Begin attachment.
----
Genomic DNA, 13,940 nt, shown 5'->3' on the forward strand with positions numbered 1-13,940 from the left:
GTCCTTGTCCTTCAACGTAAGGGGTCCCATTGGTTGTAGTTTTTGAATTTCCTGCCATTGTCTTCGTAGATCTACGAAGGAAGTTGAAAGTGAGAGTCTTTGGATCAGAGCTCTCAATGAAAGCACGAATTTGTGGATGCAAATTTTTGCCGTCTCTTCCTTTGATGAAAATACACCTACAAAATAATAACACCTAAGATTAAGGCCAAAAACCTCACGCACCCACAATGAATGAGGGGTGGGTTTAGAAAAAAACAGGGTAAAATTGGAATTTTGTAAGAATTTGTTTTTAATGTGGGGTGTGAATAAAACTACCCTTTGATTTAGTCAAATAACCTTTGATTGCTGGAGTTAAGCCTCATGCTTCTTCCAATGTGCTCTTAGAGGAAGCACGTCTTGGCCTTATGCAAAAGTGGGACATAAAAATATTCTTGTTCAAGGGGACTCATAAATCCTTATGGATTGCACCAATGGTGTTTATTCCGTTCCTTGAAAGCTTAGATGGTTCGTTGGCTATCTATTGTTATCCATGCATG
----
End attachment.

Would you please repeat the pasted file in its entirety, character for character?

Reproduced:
Genomic DNA, 13,940 nt, shown 5'->3' on the forward strand with positions numbered 1-13,940 from the left:
GTCCTTGTCCTTCAACGTAAGGGGTCCCATTGGTTGTAGTTTTTGAATTTCCTGCCATTGTCTTCGTAGATCTACGAAGGAAGTTGAAAGTGAGAGTCTTTGGATCAGAGCTCTCAATGAAAGCACGAATTTGTGGATGCAAATTTTTGCCGTCTCTTCCTTTGATGAAAATACACCTACAAAATAATAACACCTAAGATTAAGGCCAAAAACCTCACGCACCCACAATGAATGAGGGGTGGGTTTAGAAAAAAACAGGGTAAAATTGGAATTTTGTAAGAATTTGTTTTTAATGTGGGGTGTGAATAAAACTACCCTTTGATTTAGTCAAATAACCTTTGATTGCTGGAGTTAAGCCTCATGCTTCTTCCAATGTGCTCTTAGAGGAAGCACGTCTTGGCCTTATGCAAAAGTGGGACATAAAAATATTCTTGTTCAAGGGGACTCATAAATCCTTATGGATTGCACCAATGGTGTTTATTCCGTTCCTTGAAAGCTTAGATGGTTCGTTGGCTATCTATTGTTATCCATGCATG